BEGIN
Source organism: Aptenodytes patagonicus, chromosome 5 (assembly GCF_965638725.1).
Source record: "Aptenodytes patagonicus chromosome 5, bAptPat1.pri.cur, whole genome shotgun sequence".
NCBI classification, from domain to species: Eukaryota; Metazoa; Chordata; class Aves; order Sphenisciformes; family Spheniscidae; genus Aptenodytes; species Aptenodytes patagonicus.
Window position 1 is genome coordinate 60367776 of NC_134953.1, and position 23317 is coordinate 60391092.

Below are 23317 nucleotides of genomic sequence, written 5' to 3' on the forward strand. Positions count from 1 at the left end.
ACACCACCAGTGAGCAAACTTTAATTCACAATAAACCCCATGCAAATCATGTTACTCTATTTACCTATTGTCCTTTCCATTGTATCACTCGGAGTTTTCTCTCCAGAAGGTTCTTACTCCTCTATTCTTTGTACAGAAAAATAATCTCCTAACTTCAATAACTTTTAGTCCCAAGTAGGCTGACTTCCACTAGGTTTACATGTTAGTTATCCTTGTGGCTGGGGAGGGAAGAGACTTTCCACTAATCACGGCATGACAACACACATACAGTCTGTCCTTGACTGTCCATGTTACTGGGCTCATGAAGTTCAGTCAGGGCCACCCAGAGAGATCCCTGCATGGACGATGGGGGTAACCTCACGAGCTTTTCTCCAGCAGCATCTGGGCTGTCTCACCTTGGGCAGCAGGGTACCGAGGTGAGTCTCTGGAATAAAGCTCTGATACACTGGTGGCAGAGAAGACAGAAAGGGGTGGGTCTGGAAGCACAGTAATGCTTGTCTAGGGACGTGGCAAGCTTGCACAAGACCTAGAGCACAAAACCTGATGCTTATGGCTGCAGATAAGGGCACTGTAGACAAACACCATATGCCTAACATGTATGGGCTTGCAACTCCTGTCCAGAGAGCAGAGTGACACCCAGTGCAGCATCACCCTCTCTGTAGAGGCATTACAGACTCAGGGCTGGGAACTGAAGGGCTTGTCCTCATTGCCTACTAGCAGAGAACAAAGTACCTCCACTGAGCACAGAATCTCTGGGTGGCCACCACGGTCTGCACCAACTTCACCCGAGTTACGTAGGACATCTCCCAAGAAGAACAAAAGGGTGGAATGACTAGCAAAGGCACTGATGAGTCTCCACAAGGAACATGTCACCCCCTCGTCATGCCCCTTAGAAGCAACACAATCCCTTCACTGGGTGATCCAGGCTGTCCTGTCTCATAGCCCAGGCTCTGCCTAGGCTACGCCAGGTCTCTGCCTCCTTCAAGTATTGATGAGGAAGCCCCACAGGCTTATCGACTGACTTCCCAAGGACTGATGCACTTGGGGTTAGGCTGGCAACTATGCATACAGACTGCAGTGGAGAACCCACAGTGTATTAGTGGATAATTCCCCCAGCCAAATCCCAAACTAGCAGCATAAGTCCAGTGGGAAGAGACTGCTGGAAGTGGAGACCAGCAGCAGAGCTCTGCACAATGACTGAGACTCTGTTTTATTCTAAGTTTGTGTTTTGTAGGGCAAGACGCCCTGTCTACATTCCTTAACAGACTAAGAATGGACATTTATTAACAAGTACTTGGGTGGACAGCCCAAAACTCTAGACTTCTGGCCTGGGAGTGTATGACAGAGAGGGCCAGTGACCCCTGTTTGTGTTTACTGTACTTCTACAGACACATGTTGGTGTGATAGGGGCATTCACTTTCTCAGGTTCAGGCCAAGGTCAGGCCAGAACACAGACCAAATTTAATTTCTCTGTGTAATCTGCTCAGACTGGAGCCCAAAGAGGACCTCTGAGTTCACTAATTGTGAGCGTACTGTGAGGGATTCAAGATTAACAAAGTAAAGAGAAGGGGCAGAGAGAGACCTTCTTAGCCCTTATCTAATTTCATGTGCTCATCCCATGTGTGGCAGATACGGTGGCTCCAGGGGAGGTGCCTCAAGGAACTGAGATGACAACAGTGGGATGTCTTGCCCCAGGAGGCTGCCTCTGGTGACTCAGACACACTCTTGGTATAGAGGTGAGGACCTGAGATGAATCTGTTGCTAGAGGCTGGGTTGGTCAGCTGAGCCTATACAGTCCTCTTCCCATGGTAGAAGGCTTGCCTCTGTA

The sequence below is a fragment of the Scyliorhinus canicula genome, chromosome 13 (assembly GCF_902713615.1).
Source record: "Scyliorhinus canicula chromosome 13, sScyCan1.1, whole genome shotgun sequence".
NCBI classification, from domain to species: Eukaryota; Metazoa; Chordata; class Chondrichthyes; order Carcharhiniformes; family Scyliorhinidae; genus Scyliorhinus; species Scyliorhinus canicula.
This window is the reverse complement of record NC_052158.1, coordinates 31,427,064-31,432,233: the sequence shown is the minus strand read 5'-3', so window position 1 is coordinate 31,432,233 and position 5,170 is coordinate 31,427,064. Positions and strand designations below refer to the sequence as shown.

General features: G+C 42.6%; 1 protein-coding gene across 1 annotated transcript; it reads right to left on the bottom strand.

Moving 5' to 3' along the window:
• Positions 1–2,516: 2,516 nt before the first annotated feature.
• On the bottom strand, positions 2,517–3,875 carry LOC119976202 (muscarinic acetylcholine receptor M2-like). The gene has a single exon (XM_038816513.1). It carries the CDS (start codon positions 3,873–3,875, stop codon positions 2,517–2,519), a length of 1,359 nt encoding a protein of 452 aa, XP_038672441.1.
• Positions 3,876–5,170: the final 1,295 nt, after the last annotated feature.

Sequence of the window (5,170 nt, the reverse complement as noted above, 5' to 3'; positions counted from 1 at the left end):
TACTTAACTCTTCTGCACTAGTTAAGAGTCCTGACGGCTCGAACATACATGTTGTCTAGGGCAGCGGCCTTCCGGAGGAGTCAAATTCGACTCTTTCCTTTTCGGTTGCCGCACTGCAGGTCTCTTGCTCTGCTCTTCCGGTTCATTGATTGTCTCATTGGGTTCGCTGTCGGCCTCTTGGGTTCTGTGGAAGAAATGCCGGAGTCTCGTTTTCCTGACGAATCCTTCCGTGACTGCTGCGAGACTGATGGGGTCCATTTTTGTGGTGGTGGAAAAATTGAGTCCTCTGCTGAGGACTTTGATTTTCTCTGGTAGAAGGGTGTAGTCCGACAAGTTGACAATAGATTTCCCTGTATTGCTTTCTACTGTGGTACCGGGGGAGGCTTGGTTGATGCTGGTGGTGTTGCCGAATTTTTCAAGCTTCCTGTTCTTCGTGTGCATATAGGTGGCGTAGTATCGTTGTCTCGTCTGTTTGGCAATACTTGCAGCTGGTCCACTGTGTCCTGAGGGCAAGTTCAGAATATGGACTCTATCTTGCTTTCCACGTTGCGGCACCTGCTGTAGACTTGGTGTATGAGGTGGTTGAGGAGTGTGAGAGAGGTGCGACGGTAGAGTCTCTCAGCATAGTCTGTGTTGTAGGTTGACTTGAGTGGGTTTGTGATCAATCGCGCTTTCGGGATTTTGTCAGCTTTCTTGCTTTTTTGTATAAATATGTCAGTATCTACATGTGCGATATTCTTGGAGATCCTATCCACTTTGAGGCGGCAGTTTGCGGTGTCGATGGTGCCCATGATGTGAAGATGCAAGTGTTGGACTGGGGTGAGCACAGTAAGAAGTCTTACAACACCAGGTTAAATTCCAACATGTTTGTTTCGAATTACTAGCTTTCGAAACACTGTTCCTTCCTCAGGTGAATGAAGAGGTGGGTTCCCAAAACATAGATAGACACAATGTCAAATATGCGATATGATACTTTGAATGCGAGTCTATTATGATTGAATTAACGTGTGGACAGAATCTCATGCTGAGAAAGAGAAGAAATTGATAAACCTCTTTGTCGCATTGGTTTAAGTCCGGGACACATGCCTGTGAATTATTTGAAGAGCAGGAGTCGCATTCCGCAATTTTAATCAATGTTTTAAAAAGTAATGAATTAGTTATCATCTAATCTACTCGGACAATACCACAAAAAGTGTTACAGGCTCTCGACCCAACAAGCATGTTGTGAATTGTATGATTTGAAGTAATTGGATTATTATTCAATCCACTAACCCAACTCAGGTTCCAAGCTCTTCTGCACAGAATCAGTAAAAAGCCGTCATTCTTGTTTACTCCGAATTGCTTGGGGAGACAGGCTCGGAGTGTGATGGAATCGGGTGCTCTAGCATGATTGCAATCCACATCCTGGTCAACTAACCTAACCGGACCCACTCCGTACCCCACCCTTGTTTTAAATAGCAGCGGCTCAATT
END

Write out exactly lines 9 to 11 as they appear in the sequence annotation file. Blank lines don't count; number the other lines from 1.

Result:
NCBI classification, from domain to species: Eukaryota; Metazoa; Chordata; class Chondrichthyes; order Carcharhiniformes; family Scyliorhinidae; genus Scyliorhinus; species Scyliorhinus canicula.
This window is the reverse complement of record NC_052158.1, coordinates 31,427,064-31,432,233: the sequence shown is the minus strand read 5'-3', so window position 1 is coordinate 31,432,233 and position 5,170 is coordinate 31,427,064. Positions and strand designations below refer to the sequence as shown.

General features: G+C 42.6%; 1 protein-coding gene across 1 annotated transcript; it reads right to left on the bottom strand.